Lifting Belly

Excerpt from a film-in-process, 2018
Conceived in 2010

Funded in part by Art Matters Foundation, 2011 and
Center for Cultural Innovation, 2011

Claudia Cabello Gaspar, Yanary Hernandez Herrera, Cira Hernandez Martin, Delioma Morales Perdomo, Maria Lucia Morales Perdomo


The Whistling Project was launched in 2010 at the Los Angeles-based nonprofit LAXART, in the debut performance of the women’s whistling group Silton formed, The Crowing Hens. The project evolves from Silton’s ongoing interest in the impact of voice (among other signifiers) on subjectivity, and what is a lifelong inquiry into voice and its aesthetic/discursive possibilities.

Lifting Belly is a film-in-process first conceived by Silton in 2010 as part of her larger Whistling Project. For the project, Silton traveled in 2016 to the island of La Gomera in the Canary Islands, the site of origin of the world’s most well-known whistled language called Silbo Gomero. Similar to other whistled languages, Silbo Gomero is a unique form of long-distance communication suited to the mountainous terrains of the island (whistles are known to travel up to six miles due to its frequency). The language originated before the 16th century and flourished in the 19th century, deriving first from indigenous language and then from Spanish after Spanish colonization. Faced with extinction in the latter part of the 20th century, the language became compulsory learning in all local elementary schools, and in 2009 was declared a Masterpiece of the Oral and Intangible Heritage of Humanity by UNESCO.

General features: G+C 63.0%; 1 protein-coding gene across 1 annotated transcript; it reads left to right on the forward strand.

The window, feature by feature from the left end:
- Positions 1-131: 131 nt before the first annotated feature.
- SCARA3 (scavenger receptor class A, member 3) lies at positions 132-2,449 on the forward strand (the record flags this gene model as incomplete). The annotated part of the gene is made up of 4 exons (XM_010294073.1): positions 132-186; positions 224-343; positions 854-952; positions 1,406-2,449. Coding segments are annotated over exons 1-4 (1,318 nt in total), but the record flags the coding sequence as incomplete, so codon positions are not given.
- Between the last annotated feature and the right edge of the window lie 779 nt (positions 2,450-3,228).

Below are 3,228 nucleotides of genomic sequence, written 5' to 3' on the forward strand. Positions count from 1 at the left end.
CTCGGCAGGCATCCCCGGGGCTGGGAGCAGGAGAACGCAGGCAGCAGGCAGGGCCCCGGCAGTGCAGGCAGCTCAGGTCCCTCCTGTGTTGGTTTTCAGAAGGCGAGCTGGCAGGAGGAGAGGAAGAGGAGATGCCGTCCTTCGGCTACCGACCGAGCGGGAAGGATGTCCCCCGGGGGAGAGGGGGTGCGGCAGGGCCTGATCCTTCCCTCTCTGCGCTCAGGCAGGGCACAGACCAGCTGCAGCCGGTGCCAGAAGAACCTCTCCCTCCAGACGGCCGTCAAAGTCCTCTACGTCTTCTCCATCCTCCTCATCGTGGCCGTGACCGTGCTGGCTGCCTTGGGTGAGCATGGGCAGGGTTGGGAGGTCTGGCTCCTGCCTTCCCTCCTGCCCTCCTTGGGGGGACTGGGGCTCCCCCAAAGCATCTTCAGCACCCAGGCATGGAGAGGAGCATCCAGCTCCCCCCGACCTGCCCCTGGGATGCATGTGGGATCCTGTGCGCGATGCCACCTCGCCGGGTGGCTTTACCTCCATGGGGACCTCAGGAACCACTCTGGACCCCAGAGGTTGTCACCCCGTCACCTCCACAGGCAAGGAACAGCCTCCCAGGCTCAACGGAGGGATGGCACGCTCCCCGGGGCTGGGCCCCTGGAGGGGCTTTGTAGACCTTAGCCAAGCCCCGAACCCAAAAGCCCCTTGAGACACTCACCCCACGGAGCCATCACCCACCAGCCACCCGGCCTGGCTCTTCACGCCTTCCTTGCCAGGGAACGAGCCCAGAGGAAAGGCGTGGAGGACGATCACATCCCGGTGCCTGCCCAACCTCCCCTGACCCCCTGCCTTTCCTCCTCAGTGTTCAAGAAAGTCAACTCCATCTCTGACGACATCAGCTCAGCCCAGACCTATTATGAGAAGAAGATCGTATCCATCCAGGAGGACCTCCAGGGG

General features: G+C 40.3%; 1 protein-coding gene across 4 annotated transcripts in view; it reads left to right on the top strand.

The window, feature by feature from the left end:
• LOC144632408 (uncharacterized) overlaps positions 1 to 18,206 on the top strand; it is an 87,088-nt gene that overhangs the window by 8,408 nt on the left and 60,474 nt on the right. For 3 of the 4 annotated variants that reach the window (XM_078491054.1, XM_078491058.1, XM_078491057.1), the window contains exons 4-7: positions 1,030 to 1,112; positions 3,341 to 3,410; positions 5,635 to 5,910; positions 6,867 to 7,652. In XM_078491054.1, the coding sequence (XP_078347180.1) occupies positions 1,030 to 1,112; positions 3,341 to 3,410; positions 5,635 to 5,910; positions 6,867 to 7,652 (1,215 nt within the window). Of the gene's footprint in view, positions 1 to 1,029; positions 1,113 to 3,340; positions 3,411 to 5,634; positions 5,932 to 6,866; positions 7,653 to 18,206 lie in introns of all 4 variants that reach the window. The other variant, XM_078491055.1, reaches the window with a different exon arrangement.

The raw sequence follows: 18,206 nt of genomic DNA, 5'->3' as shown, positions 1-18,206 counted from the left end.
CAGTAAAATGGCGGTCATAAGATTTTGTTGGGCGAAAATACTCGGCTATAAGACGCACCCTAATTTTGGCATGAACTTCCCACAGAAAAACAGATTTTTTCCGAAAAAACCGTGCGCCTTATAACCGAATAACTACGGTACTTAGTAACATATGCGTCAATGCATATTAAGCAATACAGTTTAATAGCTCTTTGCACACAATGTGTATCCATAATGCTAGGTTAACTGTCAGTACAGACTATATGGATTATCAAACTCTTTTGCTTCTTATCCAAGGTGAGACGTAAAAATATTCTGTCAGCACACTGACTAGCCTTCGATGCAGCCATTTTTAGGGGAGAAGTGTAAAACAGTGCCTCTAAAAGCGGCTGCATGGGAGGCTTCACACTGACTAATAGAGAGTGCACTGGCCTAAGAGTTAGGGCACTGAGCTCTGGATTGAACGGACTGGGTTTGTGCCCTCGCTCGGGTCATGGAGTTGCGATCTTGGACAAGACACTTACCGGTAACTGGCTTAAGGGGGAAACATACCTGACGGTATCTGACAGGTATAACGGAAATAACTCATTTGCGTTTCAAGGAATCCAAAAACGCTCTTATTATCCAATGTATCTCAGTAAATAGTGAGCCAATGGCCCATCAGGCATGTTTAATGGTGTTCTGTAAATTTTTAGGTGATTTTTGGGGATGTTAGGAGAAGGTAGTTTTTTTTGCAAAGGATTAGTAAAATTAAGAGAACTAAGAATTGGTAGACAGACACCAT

Silton commissioned young female practitioners of the centuries-old language to recite excerpts from Gertrude Stein’s poem, Lifting Belly. Stein’s poem, written as a love poem to life partner Alice B. Toklas, functions like a conversation between two lovers, and was written while the couple lived in Majorca until 1917. As with much of Stein’s work, the poem defies literary categories in its linguistic experimentation and its privileging of sound over meaning. Adapting Stein’s work from English into Spanish and then from Spanish into Silbo Gomero—which is in itself a translation of Spanish—into pure sound, gives the project a resonating circularity. This is further supported by specific references to whistling in the poem: “I can whistle, the train can whistle we can hear the whistle, the boat whistle. The train is not running to-day. Mary whistle whistle for the whim.”

In the excerpt above, first exhibited in 2018, Silton plays with multiple translations: the poem—translated from English into Spanish by poet Jen Hofer—has then been translated into the sound-based whistled language that is linguistically more reductive than Spanish or English, but nevertheless imbued with meaning. The following is the excerpt being whistled from Stein’s poem:

I have my feelings.
Lifting belly is so exact.
Lifting belly is favored by me.
Lifting belly cautiously.
I lift it in place of the music.
You mean it is the same.
I mean everything.
Can you not whistle.
Call me for that.
And sing.
I sing too.
Lifting belly counts.
My idea is.
Yes I know what your idea is.
Lifting belly knows all about the wind.
Yes indeed Miss.
Yes indeed.